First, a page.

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Australia 2014
Directed by
Hugh Sullivan
85 minutes
Rated MA

Reviewed by
Chris Thompson
3.5 stars

The Infinite Man

Synopsis: Unorthodox scientist Dean (Josh McConville) has an elaborate plan for the perfect anniversary weekend with Lana (Hannah Marshall) but when her ex-boyfriend, Terry (Alex Dimitriades), unexpectedly arrives it all goes terribly wrong. So Dean devises a way of traveling back in time to put things right but winds up creating multiple versions of himself who are all competing for the love of the same girl. When he ends up losing Lana in a recurring temporal loop, he must overcome his many selves in order to have any hope of salvaging their relationship.

The Infinite Man is a smart, funny Möbius Strip of a time travel story, a bit like a comic version of Shane Carruth’s 2004 mind-bender, Primer. Like all good tales of travelling through time, it lives or dies on the integrity of its temporal logic. In this case it’s working on the theory that your present self can see and even interact with past or future versions of yourself and, once you buy into that conceit, it’s easy to accept the screwball-style mayhem that follows. The funniest moments come from Dean’s present-day self being less concerned with the apparent threat to his relationship that comes with Terry’s arrival, than he is with his all-consuming jealousy of how well his future self is doing with Lana. He just can’t be happy that in another timeline he’s got exactly what he wants.

As the story progresses, it becomes a bit like a shell game. You start out being pretty confident about who is who and which relationship is which, but by the time there are two Lanas, two Terrys and three Deans running around, the mental gymnastics required to keep up with the plot becomes exasperating. To the film’s credit, though, this level of confusion becomes a major part of its entertainment value, rather than a detractor from the experience. Add to this the strikingly visual and suitably contained setting of an abandoned motel in the middle of the desert and you also have the elements of a five-door farce which are used here to great effect.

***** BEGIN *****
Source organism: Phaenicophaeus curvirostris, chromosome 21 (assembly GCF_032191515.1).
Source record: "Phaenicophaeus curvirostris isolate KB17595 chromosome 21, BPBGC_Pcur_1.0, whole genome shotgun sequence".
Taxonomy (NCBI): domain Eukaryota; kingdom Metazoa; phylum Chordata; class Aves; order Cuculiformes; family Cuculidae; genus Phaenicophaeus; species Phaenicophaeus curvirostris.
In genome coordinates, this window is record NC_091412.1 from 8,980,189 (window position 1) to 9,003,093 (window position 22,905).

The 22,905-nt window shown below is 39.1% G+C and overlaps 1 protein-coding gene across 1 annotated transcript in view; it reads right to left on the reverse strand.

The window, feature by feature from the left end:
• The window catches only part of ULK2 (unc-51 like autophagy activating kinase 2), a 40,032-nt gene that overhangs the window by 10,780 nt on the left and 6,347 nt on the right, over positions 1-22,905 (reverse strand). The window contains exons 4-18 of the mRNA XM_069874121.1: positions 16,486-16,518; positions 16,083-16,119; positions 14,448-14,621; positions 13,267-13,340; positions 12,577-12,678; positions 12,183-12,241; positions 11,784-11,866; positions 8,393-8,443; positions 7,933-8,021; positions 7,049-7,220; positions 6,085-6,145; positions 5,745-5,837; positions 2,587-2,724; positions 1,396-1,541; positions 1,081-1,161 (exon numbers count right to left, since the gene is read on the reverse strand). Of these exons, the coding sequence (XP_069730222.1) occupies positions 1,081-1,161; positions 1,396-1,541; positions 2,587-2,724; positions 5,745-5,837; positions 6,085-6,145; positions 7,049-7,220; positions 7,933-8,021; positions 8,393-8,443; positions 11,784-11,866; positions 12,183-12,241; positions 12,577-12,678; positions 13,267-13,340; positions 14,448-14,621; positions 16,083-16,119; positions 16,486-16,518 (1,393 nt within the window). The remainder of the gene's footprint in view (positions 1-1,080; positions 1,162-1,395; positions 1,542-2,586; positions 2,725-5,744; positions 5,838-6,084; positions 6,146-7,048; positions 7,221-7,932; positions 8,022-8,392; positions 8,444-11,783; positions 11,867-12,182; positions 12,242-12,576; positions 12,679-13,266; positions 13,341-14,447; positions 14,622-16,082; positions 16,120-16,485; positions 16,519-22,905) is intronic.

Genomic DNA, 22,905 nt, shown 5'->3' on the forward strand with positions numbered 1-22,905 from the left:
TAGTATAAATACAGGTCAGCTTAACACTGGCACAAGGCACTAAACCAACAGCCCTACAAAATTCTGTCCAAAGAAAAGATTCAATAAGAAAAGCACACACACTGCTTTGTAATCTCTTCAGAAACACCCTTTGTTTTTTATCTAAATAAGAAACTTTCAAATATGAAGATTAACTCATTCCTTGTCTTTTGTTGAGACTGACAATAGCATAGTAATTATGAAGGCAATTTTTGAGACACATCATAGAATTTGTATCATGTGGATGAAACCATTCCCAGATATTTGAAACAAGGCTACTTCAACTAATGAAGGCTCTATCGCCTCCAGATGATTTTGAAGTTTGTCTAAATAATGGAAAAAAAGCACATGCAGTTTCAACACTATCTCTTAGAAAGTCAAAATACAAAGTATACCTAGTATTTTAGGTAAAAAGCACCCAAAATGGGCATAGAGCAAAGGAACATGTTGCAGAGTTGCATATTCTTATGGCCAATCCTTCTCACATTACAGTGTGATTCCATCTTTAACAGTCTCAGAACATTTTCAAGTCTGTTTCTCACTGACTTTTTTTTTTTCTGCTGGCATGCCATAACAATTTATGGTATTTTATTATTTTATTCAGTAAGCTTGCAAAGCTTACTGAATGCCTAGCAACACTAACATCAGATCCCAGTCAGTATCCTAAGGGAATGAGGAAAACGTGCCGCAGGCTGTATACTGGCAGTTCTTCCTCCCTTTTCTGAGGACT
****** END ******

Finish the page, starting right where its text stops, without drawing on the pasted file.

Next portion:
What’s disappointing, however, is that despite the impressive architecture of its time shifting story, the characters lack the warmth and endearment that would have allowed the romance of the story to match the strength of its science fiction. Most problematic for me is how much of an obsessive, whiny, control-freak Dean is and, whilst this allows the film to reflect on our tendency to use devices to record and comment on all the moments of our lives, rather than just living them, it makes it difficult to believe that Lana would even consider giving him another chance. This, in turn, reduces her character to an object of affection rather than an independently thinking, intelligent young woman. It’s a shame, really, because all three performances are strong and could have brought so much more to the romantic comedy elements of the film.

What The Infinite Man does give us, though, is an excellent example of how a cleverly structured, well thought through science fiction idea can easily stand on its own without the embellishments of a squillion dollars worth of special effects.




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